It’s been almost four years since I published my last collection of essays. In that time, I have remarried, completed my Doctor of Ministry, moved to Singapore, launched a new ministry, lost two good friends and my closest cousin to cancer, said goodbye to one son as he went abroad for studies, and moved to a new house. And those are just the highlights. According to the Holmes and Rahe stress scale I should be mad or dead or both. I am not dead and my degree of sanity has always been a moot point. What is not debatable is the fact that has been hectic. And all that means is that I am a full-fledged member of the human race in the 21st century.
I also realised that I am not alone in having to confront many changes. The pace of life in the 21st century is punishing and I am just a regular member of this generation. In times of rapid change we grasp for anchors. We seek north stars that will help orientate us in the maelstrom. I have found two that have proved indispensable through the years — the Word of God and the company of friends.
Paul shows the need for the same two things in 2 Timothy. Writing at a time when he thought he was about to die, he makes the following requests:
Timothy, please come as soon as you can. Demas has deserted me because he loves the things of this life and has gone to Thessalonica. Crescens has gone to Galatia, and Titus has gone to Dalmatia. Only Luke is with me. Bring Mark with you when you come, for he will be helpful to me in my ministry. I sent Tychicus to Ephesus. When you come, be sure to bring the coat I left with Carpus at Troas. Also bring my books, and especially my papers. (Ch 4:9-13 NLT)
In this personal missive we hear Paul’s cry for companionship. We hear it in his pain at having been deserted by Demas. We hear it in his plea for Timothy to be with him. There is nothing here that supports the notion that if we are mature in Christ we no longer need human companionship. It is not good for anyone to be alone (Genesis 2:18). In times of change we need to journey in the company of good friends. We need our friends. And we need the Word of God.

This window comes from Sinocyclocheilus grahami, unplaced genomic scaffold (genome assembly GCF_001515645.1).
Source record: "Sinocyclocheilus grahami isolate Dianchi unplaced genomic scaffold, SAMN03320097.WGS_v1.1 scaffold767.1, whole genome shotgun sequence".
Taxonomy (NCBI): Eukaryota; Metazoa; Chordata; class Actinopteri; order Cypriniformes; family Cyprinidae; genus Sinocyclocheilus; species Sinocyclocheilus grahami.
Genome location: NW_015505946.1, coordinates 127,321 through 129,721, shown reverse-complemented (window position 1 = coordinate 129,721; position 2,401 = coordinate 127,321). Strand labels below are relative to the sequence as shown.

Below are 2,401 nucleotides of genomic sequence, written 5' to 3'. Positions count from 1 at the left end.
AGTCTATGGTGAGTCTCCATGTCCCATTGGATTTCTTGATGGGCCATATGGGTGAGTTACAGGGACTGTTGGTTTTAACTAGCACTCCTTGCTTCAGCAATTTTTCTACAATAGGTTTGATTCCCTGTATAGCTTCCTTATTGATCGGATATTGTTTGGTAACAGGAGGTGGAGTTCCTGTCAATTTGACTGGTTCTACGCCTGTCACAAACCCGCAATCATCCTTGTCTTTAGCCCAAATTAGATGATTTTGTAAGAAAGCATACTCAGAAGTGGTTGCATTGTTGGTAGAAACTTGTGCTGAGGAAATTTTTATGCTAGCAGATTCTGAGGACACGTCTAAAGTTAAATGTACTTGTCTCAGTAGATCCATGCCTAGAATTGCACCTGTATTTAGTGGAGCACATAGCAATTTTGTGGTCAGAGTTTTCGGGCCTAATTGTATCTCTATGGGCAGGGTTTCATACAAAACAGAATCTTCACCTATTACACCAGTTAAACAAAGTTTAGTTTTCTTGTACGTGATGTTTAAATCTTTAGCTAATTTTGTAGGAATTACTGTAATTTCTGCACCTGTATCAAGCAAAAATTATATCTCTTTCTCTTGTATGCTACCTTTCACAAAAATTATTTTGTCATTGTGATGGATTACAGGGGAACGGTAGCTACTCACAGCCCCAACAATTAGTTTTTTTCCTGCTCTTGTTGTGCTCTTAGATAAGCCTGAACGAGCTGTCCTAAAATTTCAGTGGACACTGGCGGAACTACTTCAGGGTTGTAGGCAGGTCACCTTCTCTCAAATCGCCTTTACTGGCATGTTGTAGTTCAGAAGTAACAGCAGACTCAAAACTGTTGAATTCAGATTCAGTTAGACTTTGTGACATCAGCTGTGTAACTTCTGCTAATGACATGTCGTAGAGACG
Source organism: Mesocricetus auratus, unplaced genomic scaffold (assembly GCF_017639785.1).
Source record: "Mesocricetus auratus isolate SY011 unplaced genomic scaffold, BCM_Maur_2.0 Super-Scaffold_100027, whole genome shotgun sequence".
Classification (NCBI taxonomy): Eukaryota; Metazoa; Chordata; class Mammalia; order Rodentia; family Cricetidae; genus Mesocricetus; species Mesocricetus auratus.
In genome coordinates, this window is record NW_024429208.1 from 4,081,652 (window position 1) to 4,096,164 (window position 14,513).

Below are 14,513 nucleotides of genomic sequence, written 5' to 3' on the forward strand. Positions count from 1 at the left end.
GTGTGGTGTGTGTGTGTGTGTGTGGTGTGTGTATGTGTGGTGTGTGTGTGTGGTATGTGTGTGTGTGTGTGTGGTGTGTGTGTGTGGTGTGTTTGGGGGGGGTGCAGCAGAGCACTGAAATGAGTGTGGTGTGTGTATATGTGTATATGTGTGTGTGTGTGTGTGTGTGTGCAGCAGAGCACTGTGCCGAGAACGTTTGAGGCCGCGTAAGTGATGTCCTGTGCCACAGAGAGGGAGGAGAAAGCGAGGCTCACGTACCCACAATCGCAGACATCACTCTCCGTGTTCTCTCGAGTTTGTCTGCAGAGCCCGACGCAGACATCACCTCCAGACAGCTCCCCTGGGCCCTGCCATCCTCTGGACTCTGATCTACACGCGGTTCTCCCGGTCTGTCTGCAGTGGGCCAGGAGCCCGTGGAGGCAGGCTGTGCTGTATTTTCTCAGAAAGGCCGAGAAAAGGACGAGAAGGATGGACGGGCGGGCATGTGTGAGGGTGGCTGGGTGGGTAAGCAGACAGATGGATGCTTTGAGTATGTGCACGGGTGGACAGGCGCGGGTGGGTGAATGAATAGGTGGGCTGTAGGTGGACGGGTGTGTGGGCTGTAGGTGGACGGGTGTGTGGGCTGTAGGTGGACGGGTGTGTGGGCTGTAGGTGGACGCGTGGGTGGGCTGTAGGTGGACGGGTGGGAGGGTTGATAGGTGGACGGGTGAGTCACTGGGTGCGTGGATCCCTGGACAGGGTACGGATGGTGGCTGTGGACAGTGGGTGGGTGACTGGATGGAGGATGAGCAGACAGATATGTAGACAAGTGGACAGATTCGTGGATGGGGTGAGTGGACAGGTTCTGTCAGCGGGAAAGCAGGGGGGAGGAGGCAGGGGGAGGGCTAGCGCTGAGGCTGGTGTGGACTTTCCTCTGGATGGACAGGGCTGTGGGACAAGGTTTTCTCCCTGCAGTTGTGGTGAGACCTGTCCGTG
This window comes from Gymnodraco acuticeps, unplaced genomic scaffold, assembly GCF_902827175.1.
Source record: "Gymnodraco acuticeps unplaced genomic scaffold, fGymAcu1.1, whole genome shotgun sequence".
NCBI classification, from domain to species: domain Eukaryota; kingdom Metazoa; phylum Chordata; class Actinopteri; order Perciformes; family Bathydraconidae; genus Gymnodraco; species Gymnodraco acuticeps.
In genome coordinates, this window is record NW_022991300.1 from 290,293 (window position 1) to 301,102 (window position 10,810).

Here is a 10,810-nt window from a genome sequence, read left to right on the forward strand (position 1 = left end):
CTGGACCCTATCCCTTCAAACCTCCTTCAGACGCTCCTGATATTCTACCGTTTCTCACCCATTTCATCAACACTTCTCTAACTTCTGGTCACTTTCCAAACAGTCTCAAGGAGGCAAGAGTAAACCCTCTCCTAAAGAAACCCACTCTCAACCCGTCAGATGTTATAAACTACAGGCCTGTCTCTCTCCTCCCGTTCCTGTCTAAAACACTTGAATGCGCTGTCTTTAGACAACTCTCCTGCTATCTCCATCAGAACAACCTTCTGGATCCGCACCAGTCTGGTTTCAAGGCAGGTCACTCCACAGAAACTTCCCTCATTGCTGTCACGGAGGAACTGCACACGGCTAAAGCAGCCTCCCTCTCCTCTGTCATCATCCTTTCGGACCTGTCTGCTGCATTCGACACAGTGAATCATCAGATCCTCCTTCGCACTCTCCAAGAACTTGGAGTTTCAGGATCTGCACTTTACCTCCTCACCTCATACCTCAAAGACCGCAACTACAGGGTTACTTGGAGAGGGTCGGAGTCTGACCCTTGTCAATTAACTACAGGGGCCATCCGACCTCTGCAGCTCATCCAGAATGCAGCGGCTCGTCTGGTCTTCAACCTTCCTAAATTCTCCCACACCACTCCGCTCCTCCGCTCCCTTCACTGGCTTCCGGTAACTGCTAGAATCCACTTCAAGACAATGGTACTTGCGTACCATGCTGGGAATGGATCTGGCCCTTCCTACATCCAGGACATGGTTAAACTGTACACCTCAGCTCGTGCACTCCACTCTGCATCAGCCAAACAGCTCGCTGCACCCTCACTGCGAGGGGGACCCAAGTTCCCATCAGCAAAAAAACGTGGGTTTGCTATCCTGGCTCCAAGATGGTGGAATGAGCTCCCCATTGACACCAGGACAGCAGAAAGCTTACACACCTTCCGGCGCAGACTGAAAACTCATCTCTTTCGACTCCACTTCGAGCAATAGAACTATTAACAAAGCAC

Paul asks Timothy to bring him his “books and papers.” The NLT Study Bible gives us some ideas as to what these may be:
my books . . . my papers: These writings may have included Scriptures, personal notes, letters addressed to Paul, copies of Paul’s own letters, and other Christian and Jewish materials.
We are not surprised that in a dark hour Paul wants the Word. He understood that the Scriptures were not just “feel-good” literature to make him forget his pain for awhile. He knew that the Scriptures were “breathed out” by God Himself, communication from the living God (2 Timothy 3:16-17) that held out the truth He needed for life and for death.
These then are the two essentials Paul looked for in a hard time — his friends, and the Word. These are the same two essentials we must have as we face the many and rapid changes of our lives.
Of course the true foundation of life is God Himself. He is the sure anchor that will always hold. In our toughest moments Jesus walks with us, as the disciples on the Emmaus road discovered eventually. But they discovered that the reality of the presence of Christ was mediated to them through their companionship and through the Word (Luke 24:13-35).
Many of us are going through tough times. We need to look to the Lord. He will see us through. But we also need to do our part in ensuring that our spirits are nurtured by Him. We need to make time to cultivate our friendships. And we need time to let God minister to us through His Word.
Unfortunately the first things that go when we are going through difficult times are our time with our friends and our time with the Word. May the demands of the day drive us back to these fundamentals, these basic spiritual disciplines of spiritual companionship and scripture reading. Whenwe do, we may just hear our Friend say:
Here on earth you will have many trials and sorrows. But take heart, because I have overcome the world. (John 16:33b NLT)
A few evenings ago I met up with two old friends. We have known each other since primary one (grade one), more than forty years now. Along the way we had all become followers of Jesus Christ. There was a certain comfortable familiarity of old friends reconnecting as we chatted. In our fifties we can look back on our lives and see many concrete examples of God’s grace. He had seen the three of us through all sorts of storms. We were living memorials to each other of His faithfulness.
We also shared about some of the challenges we were facing in our lives today. Life doesn’t get easier when you get older. But as we talked and prayed there was a certain peace that came from our faith in God, a faith built up by a life time of being nurtured by the Word and by friendship. It was going to be ok.